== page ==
Far from a recent phenomenon, tourism has been an important part of New England for nearly two centuries, as Dona Brown shows in Inventing New England: Regional Tourism in the Nineteenth Century. With growing incomes, middleclass Americans began to travel for pleasure as early as the 1830s. And enterprising local business leaders responded to this new demand by providing places to sleep and sights to see. In doing so, Brown argues, they helped to invent an idealized and sentimentalized "New England" that may never have existed.
The Rise of the Tourist Industry
Travel had long been the province of the wealthy. Members of the European upper class typically visited major cities and civic institutions, and they often traveled with a "letter of introduction" which allowed them entrée into the homes and social circles of friends-of-friends from home. But by the 1820s, wealthy Americans began making a new type of trip, "the fashionable tour," visiting unusual natural settings, such as Niagara Falls and mineral springs in New York.
As income rose, tourism also grew across the New England landscape; indeed, industrial growth and tourism often developed side by side. As Brown notes, "every dramatic waterfall had its lumber mill or factory. And everywhere, on the other side of the falls, was a staircase, built by a nearby hotel keeper, to cater to his guests' enthusiasm for scenery." So, by the 1830s, traveling was no longer limited to the wealthy few. A middle-class tourist could enjoy the same sights and locales that had previously been available only to the upper classes, and it became difficult to identify a person's social status by the simple fact of being a tourist. The democratization of tourism had begun.
Local entrepreneurs seized the opportunity to meet the needs of the new, middle-class travelers. In New Hampshire, Ethan Allen Crawford, barely scratching a living off the land, shrewdly saw that Crawford Notch was the most direct route between Portland, Maine, and northern New Hampshire and Vermont. He also realized that the area's spectacular beauty was attracting tourists. So, he built roads and inns, and the first trail up Mount Washington, and then actively promoted its scenic wonders. Other entrepreneurs followed suit, and the White Mountains soon became a popular destination. A "letter of introduction" was unnecessary; all that was needed was money for a train ticket and a hotel room.
Guidebooks also became important, telling tourists what to look for, how to behave, and where to stay. The region's first, The Fashionable Tour or, a Trip to the Springs, Niagara, Quebeck, and Boston, in the Summer of 1821, spawned an industry. And by 1828, the industry was so well developed that one author was able to publish a mock guidebook, satirizing the required clothes and other conventions of modern travel. "A good portion of the pleasure of traveling consists of passing as a person of consequence," it read. Thus, tourism became part and parcel of the rising consumer economy, and travel to the "right" places became an important way to achieve and define one's social status.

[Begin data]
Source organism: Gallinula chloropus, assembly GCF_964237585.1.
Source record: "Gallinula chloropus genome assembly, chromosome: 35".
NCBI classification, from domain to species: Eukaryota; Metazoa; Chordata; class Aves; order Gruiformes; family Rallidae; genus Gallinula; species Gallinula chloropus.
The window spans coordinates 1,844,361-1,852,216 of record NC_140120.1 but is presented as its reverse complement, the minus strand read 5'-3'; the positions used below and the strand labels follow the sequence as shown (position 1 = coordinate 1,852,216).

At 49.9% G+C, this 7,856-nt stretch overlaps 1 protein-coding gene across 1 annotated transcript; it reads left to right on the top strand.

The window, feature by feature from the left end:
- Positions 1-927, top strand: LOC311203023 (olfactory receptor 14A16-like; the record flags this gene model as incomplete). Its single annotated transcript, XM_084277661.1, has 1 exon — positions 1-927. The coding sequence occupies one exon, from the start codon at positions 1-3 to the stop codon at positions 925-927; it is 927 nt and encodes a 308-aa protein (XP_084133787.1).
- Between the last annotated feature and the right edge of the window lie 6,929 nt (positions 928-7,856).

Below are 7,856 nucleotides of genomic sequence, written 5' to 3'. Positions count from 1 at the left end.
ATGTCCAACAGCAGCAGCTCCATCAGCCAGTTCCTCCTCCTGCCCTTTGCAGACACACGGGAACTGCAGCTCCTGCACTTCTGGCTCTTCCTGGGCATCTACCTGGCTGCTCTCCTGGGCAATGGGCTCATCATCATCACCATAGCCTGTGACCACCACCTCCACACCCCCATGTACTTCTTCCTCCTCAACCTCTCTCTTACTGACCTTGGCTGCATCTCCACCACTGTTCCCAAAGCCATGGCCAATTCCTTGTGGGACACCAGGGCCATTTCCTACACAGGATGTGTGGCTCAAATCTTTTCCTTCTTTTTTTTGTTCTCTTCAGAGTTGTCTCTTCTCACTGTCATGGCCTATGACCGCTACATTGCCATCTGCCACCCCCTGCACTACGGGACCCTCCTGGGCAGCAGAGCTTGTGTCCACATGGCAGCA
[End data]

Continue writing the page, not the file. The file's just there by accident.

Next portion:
Inventing the Past
As the industrial economy continued its spread across the countryside, urban residents longed to escape the harsh conditions of the cities - dirt, crime, illness, and immigrants. Many Americans developed a fascination with the "old days," which they vaguely associated with preindustrial farm and village life. And some local promoters, catering to the demand for nostalgia, responded by inventing a sentimentalized New England past for the tourist trade.
This was an especially attractive option where local industry was in decline. Nantucket, for example, had been a prosperous and worldly commercial island. But its whaling industry had peaked in the 1840s; and by the 1870s, the industry was dying, hammered on the supply side by a scarcity of whales and on the demand side by new illumination technologies, especially gas and oil. So Nantucket's well-traveled and sophisticated promoters saw an opportunity in tourism, and shrewdly created a romantic history of whaling and of Nantucket as a quaint, primitive village. This manufactured history included a chronicle of buildings, events, colorful individuals, even the "character" of the island people themselves.
When local agriculture declined in New Hampshire, state officials created "Old Home Weeks." These summer festivals provided tourists with an easy way to escape the squalid conditions of the industrial cities and return to images of wholesome farming and rural living. Never mind the poverty, back-breaking labor, and dependence on a short growing season that were the realities of farming in northern New England.
These efforts, says Brown, contributed to the "invention" of New England. The idea that New England was a distinctive region, rather than a strip of land along the sea, was rarely in evidence in early tourist literature. But, by the end of the century, both history (real and imagined) and distinctive landscape were bound together in a new regional identity and a new marketing tool. Geography alone did not dictate success. Cape Cod, for example, remained an isolated, backwater well into the twentieth century. Beautiful beaches, proximity to Boston, and railroad access were not sufficient to transform the Cape into a desirable tourist destination. Only after development of the automobile did an active policy to improve roads and promote tourism propel Cape Cod to its current status as a major tourist destination, a development which now seems as though it were inevitable.
Art Woolf teaches economics at the University of Vermont and edits The Vermont Economy Newsletter.